Half the duration, more diverse and with a whole new co-located event, in its 64th year the London Boat Show is far from coasting.
The sound of children laughing and waves lapping on the shore. The feel of sand beneath our feet.
No, EN isn’t spending the day at the seaside; we’re on the ground on Day Three of the newly revamped London Boat Show.
Not only has the show made the relatively dramatic decision to reduce its duration from 10 days to five for 2018, it also simultaneously launched the all-new Boating and Watersports Holiday Show for 2018. The new co-located event aims to cater to visitors willing to combat the cold January weather by planning their next sun soaked waterborne adventure.
Before setting out to explore the show with operations manager Dan Taylor, EN sits down with British Marine CEO Howard Pridding to learn more about what has gone into putting on the 2018 event.
The first topic up for discussion, naturally, is the rationale behind the decision to cut the show from 10 days down to five.
“What we wanted to make sure and do was have five vibrant days,” Pridding explains. “We have a long build-up to the show, and 10 days is a long time. Not everyone was in favour of the reduction, certainly people from boat sales companies believed they needed two weekends. At our 10-day boat show they believe people come and have a look in the first weekend and buy on the second weekend. However, the anecdotal feedback we’ve had so far is that people are doing well and sales have been made.
“People are pleased by the vibrancy of the show. Atmosphere is obviously very important for a consumer exhibition and again we’ve put a lot of investment into the attractions that we’re doing around the show.”
And between the London Boat Show and the Boating and Watersports Holiday Show there are plenty of attractions to go around. Hosted by Sky TV star Alec Wilkinson, The Legends Theatre sees a roster of famous names in the sailing world descending on the show to share their stories and insights with visitors.
Another new feature, forming part of the Boating and Watersports Holiday Show is an interactive area focusing on inland waterways. Along with some inland waterway craft for visitors to climb aboard, the area also features The Lock Keeper’s Inn, a temporary bar seemingly conjured straight from EN’s idealised vision of a canal-side watering hole.
“If you ever go on an inland holiday, you want to chug around in a boat and have a nice leisurely time (because you can’t go more than four knots anyway) and you want to stop at some nice pubs and maybe do a bit of fishing,” says ops manager Taylor as we survey the Inn. “That’s what you’re going to do on your inland holiday, so we thought we’d build it.
“It’s been really popular. It’s from a company called Pop Up Pubs, it’s two containers, and it took them just a day to build.”
For the visitor looking for something a tad more interactive, there was also a 27m x 15m activity pool offering tasters of dinghy sailing (though quite where the wind came from EN is unsure), kayaking and stand up paddleboarding.
As EN continues traversing the show floor with Taylor, we pause to watch a group of schoolchildren enthusiastically kayaking round obstacles in the pool.
“It’s got to be swimming pool quality,” he says. “You have to treat it, filter it and test it three times a day to make sure there’s nothing nasty in it. The one thing we don’t do is heat it!”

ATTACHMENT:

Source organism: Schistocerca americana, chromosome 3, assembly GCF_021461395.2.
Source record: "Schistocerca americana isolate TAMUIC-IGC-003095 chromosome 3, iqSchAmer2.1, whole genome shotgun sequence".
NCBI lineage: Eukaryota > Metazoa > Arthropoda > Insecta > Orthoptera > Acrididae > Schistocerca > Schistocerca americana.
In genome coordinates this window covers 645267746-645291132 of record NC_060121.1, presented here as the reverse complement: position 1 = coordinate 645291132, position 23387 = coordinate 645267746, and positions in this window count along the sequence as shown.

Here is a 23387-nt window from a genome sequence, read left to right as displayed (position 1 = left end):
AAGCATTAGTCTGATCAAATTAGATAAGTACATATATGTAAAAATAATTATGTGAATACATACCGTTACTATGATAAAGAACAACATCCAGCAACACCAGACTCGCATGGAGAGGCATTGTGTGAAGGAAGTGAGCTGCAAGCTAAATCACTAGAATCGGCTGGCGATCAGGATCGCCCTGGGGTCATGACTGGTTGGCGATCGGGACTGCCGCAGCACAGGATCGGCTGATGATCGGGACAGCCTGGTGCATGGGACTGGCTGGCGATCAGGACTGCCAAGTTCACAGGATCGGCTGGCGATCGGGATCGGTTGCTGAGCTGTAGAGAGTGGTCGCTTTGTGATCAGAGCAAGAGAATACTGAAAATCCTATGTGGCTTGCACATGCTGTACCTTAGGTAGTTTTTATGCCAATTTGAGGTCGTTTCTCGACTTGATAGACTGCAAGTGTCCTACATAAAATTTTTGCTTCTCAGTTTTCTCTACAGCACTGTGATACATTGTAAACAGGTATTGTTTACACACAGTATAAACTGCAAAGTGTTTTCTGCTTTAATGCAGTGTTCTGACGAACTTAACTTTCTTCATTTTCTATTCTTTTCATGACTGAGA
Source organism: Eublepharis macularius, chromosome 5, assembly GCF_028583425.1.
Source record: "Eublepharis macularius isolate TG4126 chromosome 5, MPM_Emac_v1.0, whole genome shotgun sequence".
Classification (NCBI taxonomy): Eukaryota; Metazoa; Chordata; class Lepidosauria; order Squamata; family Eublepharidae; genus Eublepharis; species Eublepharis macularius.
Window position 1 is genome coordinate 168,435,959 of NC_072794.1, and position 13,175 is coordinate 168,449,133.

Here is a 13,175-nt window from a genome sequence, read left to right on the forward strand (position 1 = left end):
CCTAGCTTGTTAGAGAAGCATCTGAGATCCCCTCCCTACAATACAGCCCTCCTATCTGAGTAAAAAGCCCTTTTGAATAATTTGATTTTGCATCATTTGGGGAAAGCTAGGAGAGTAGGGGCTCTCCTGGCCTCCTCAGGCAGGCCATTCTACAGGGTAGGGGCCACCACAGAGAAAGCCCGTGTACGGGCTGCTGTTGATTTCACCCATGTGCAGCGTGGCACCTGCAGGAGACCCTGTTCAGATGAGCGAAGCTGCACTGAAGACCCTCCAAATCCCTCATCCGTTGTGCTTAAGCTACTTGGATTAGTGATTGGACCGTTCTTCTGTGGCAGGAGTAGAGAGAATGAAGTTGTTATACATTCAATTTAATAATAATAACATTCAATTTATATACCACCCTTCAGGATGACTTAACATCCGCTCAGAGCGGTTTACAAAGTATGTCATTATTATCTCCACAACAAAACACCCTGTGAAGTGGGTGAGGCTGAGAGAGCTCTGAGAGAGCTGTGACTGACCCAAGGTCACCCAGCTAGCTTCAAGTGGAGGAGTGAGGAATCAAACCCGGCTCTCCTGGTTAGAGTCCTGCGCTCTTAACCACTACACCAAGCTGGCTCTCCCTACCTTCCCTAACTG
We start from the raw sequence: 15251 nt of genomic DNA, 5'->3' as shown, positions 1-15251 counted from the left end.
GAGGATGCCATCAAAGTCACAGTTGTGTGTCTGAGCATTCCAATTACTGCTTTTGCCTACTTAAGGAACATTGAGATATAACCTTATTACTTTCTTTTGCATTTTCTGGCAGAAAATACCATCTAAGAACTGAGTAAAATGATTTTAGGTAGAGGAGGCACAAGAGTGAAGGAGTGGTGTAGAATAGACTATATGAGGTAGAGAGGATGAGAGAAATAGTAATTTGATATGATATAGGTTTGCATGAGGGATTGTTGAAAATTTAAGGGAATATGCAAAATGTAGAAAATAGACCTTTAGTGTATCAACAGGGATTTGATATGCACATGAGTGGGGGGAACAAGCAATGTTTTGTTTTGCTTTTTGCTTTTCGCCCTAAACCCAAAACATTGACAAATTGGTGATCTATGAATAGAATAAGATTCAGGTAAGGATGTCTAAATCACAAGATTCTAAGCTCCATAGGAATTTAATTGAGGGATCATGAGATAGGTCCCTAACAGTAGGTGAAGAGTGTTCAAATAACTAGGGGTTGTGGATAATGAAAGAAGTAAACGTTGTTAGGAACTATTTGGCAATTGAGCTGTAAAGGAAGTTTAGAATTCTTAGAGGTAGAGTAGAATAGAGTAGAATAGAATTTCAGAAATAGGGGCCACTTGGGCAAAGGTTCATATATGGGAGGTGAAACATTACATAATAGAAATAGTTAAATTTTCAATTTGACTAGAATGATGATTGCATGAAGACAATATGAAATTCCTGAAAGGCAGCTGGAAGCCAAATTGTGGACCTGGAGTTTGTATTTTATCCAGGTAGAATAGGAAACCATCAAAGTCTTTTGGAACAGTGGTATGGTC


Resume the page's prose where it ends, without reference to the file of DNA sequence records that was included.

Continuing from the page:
The pool, adds Pridding, forms part of an overall effort to ensure that the show has an interactive element for visitors.
“People will come and look at the products but we have to give them more of the experience. That’s why at the boat show we’ve got the big activity pool where people can get on, sail a dinghy, do some stand up paddleboarding, get in a canoe or a kayak. A boat show is a day out so when people come for a day out let’s get them on the water.”
The modern boat buyer
Has the evolution of the internet as a retail marketplace had an impact on the London Boat Show over the years, EN wonders aloud.
“There’s been a lot of debate about whether online would impact on the boat show,” admits Pridding. “But I think the reality is people want to come and look and touch.
“If you’re buying a boat, there’s a ceremony to it. You want to come and sign the deal at the boat show, and be looked after by the boat building company. And it’s not just the large luxury powerboat companies that do that very well; it’s any boat. If people are buying a boat it’s an occasion and they want to make the most of it.
“We’ve been worried about that over the years, but it’s never materialised. People still like the hands on approach. You can’t walk down the high street and see boats in windows like you see cars. Boat shows are the sales platform. People want to look, touch, and ask questions.”
Almost everything EN discusses with Pridding, from inland boating to interactive features to the new co-located show, comes down to one basic message: the London Boat Show isn’t just an event for wealthy yacht buyers.
Naturally the wealthy yacht buyer will find something to engage their interest at the show, but so will the visitor with an interest in small powerboats, British boating holidays, learning watersports and much more.
“The boats are the stars of the show,” concludes Pridding. “Of course everyone wants to come and see what Sunseeker’s latest boat looks like, what Princess’ latest powerboat looks like. But this is a show about boating and watersports, so we’ve got everything here, from the smallest kayak to the most expensive luxury powerboat, and we’ve got to provide that variety.
“The show will always be about every aspect of boating and watersports.”